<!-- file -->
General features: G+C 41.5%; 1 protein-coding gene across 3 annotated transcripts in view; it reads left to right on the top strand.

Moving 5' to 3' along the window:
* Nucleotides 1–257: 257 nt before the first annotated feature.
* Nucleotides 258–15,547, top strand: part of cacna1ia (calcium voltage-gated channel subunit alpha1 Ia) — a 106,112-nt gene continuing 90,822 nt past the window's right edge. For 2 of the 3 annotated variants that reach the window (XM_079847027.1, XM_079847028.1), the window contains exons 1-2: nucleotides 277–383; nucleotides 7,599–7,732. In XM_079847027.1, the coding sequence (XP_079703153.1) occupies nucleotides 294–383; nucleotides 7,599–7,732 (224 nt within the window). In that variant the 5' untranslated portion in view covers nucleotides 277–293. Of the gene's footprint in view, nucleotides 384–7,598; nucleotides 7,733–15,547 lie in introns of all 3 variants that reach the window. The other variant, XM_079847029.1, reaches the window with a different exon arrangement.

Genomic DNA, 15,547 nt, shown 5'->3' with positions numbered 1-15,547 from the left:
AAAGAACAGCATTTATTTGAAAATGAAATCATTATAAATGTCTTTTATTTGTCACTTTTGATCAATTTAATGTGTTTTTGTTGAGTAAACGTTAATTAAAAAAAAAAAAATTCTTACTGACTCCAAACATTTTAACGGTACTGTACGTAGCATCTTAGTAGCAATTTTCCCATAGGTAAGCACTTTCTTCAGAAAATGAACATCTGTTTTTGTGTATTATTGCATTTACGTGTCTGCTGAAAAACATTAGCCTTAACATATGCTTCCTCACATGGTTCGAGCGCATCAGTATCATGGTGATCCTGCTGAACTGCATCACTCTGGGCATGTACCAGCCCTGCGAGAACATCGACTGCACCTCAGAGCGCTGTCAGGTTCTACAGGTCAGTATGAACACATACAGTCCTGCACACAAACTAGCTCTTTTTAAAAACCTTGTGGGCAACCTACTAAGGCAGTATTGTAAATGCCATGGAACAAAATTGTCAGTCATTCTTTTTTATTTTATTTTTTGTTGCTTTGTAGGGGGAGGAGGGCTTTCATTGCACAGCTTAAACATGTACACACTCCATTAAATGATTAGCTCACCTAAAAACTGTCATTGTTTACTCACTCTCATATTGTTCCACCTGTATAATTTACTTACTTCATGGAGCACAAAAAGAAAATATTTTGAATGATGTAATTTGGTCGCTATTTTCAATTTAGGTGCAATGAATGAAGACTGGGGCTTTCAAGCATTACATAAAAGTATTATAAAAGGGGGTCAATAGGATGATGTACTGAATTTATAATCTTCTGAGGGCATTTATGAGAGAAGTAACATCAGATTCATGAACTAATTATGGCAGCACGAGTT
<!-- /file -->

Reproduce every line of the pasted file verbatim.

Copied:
General features: G+C 41.5%; 1 protein-coding gene across 3 annotated transcripts in view; it reads left to right on the top strand.

Moving 5' to 3' along the window:
* Nucleotides 1–257: 257 nt before the first annotated feature.
* Nucleotides 258–15,547, top strand: part of cacna1ia (calcium voltage-gated channel subunit alpha1 Ia) — a 106,112-nt gene continuing 90,822 nt past the window's right edge. For 2 of the 3 annotated variants that reach the window (XM_079847027.1, XM_079847028.1), the window contains exons 1-2: nucleotides 277–383; nucleotides 7,599–7,732. In XM_079847027.1, the coding sequence (XP_079703153.1) occupies nucleotides 294–383; nucleotides 7,599–7,732 (224 nt within the window). In that variant the 5' untranslated portion in view covers nucleotides 277–293. Of the gene's footprint in view, nucleotides 384–7,598; nucleotides 7,733–15,547 lie in introns of all 3 variants that reach the window. The other variant, XM_079847029.1, reaches the window with a different exon arrangement.

Genomic DNA, 15,547 nt, shown 5'->3' with positions numbered 1-15,547 from the left:
AAAGAACAGCATTTATTTGAAAATGAAATCATTATAAATGTCTTTTATTTGTCACTTTTGATCAATTTAATGTGTTTTTGTTGAGTAAACGTTAATTAAAAAAAAAAAAATTCTTACTGACTCCAAACATTTTAACGGTACTGTACGTAGCATCTTAGTAGCAATTTTCCCATAGGTAAGCACTTTCTTCAGAAAATGAACATCTGTTTTTGTGTATTATTGCATTTACGTGTCTGCTGAAAAACATTAGCCTTAACATATGCTTCCTCACATGGTTCGAGCGCATCAGTATCATGGTGATCCTGCTGAACTGCATCACTCTGGGCATGTACCAGCCCTGCGAGAACATCGACTGCACCTCAGAGCGCTGTCAGGTTCTACAGGTCAGTATGAACACATACAGTCCTGCACACAAACTAGCTCTTTTTAAAAACCTTGTGGGCAACCTACTAAGGCAGTATTGTAAATGCCATGGAACAAAATTGTCAGTCATTCTTTTTTATTTTATTTTTTGTTGCTTTGTAGGGGGAGGAGGGCTTTCATTGCACAGCTTAAACATGTACACACTCCATTAAATGATTAGCTCACCTAAAAACTGTCATTGTTTACTCACTCTCATATTGTTCCACCTGTATAATTTACTTACTTCATGGAGCACAAAAAGAAAATATTTTGAATGATGTAATTTGGTCGCTATTTTCAATTTAGGTGCAATGAATGAAGACTGGGGCTTTCAAGCATTACATAAAAGTATTATAAAAGGGGGTCAATAGGATGATGTACTGAATTTATAATCTTCTGAGGGCATTTATGAGAGAAGTAACATCAGATTCATGAACTAATTATGGCAGCACGAGTT